Anyways, I can't place my eye on the exact reason, but actors were so much more capable of delivering with a charming character back in those days because the audience immediately recognizes the charisma of the film's protagonist as he daringly speaks out with clever, hilarious, and/or downright convincingly serious lines. His lovable personality is loud and clear with the story's development, and eventually, it's met with the beauty of Grace Kelly's character (Lisa). On a side note, as the intriguing plot progressed, the whole idea undoubtedly reminded me of Disturbia (2007).

Moving on, albeit its heavily suspenseful and compelling nature, there were some faults I happened to identify. First of all, did the entire case really mean that much to Jeff to the point where he just couldn't bring himself to yell out when Lisa, his future wife, was endangered by Mr. Thorwald's intimidating and threatening presence? There was a sense of awkwardness in that I was viewing this curious fellow experiencing anxiety with visible sweat pouring down his face though he still continues to watch on as his love nears possible death.

In addition, the result of this riveting mystery felt somewhat anticlimactic, and this slightly stemmed from the expectations one usually possesses upon viewing a Hitchcock film for there is usually a twist that shocks and awes the audience towards its end. We never got that from Rear Window as everything was exactly as it seemed. It could've been the main point of the feature, but still, I predicted the garden being the burial spot of the poor woman in the movie's first hour. And if the message of the film was that everything is truly as it seems, then why did another theme intrude the ending where you see a short, fat lover show up at the breathlessly gorgeous model's apartment? There and then, it seemed as if not everything is what it seems; so, already you have two contradictory (possible) themes on your plate. Which one was Hitchcock's actual intention? After all is said and done, Rear Window is a fantastic thriller with a not-as-satisfying end result, but it definitely impressed me the way most Hitchcock films have already. (North by Northwest is definitely next on my list.)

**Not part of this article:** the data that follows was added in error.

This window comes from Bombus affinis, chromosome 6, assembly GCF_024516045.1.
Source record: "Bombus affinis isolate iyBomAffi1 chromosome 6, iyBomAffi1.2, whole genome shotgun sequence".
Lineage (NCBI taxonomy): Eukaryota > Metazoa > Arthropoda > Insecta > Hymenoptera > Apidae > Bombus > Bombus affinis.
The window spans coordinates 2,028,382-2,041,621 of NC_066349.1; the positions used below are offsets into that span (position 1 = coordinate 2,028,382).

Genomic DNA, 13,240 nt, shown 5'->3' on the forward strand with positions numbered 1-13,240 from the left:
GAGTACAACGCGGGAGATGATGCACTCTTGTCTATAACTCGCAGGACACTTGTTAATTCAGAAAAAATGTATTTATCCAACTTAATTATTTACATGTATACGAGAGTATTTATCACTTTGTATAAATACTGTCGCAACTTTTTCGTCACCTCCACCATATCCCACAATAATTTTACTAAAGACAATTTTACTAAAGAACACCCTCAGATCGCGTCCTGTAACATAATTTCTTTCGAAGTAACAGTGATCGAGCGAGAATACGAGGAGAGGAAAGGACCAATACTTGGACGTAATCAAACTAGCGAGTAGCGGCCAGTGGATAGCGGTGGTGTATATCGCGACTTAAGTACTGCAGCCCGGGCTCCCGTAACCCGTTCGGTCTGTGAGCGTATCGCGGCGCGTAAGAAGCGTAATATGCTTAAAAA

An Open And Trusting World?
As far as I know, this is a huge favorite with older folks. Kids of today would be bored to death with this famous Alfred Hitchcock film.

I went on a bit of a roller-coaster ride myself regarding how I viewed this movie. When I first saw it on the big screen as a kid, I was fascinated and almost terrified at the end. Years later, watching it twice within five years on VHS, I found it boring with Grace Kelly's dialog annoyingly corny and dated. Recently I viewed it again - a fourth try - and absolutely loved it. Next to Psycho, it's now my favorite Hitchcock film.